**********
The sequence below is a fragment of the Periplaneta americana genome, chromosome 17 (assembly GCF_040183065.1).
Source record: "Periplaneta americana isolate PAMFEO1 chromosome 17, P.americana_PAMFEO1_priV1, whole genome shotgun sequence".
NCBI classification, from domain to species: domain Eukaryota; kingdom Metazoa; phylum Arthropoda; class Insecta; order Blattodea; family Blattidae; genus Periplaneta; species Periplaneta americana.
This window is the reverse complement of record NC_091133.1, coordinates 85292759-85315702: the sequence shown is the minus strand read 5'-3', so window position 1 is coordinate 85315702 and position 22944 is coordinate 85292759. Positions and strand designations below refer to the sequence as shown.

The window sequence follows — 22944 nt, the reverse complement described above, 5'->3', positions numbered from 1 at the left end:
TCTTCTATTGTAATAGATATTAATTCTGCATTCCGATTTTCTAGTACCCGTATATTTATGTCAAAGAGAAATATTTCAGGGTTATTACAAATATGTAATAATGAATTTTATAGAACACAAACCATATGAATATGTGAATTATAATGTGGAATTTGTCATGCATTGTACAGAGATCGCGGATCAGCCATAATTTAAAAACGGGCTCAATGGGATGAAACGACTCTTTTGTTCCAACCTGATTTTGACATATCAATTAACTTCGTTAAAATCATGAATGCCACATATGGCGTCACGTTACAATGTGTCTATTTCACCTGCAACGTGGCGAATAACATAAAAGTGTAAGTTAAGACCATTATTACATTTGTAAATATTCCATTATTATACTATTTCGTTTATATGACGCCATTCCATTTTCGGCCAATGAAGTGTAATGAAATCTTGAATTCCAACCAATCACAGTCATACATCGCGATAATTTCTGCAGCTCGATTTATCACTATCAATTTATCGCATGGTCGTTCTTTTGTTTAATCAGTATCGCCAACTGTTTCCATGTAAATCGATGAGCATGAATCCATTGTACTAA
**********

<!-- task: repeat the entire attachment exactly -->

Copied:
The sequence below is a fragment of the Periplaneta americana genome, chromosome 17 (assembly GCF_040183065.1).
Source record: "Periplaneta americana isolate PAMFEO1 chromosome 17, P.americana_PAMFEO1_priV1, whole genome shotgun sequence".
NCBI classification, from domain to species: domain Eukaryota; kingdom Metazoa; phylum Arthropoda; class Insecta; order Blattodea; family Blattidae; genus Periplaneta; species Periplaneta americana.
This window is the reverse complement of record NC_091133.1, coordinates 85292759-85315702: the sequence shown is the minus strand read 5'-3', so window position 1 is coordinate 85315702 and position 22944 is coordinate 85292759. Positions and strand designations below refer to the sequence as shown.

The window sequence follows — 22944 nt, the reverse complement described above, 5'->3', positions numbered from 1 at the left end:
TCTTCTATTGTAATAGATATTAATTCTGCATTCCGATTTTCTAGTACCCGTATATTTATGTCAAAGAGAAATATTTCAGGGTTATTACAAATATGTAATAATGAATTTTATAGAACACAAACCATATGAATATGTGAATTATAATGTGGAATTTGTCATGCATTGTACAGAGATCGCGGATCAGCCATAATTTAAAAACGGGCTCAATGGGATGAAACGACTCTTTTGTTCCAACCTGATTTTGACATATCAATTAACTTCGTTAAAATCATGAATGCCACATATGGCGTCACGTTACAATGTGTCTATTTCACCTGCAACGTGGCGAATAACATAAAAGTGTAAGTTAAGACCATTATTACATTTGTAAATATTCCATTATTATACTATTTCGTTTATATGACGCCATTCCATTTTCGGCCAATGAAGTGTAATGAAATCTTGAATTCCAACCAATCACAGTCATACATCGCGATAATTTCTGCAGCTCGATTTATCACTATCAATTTATCGCATGGTCGTTCTTTTGTTTAATCAGTATCGCCAACTGTTTCCATGTAAATCGATGAGCATGAATCCATTGTACTAA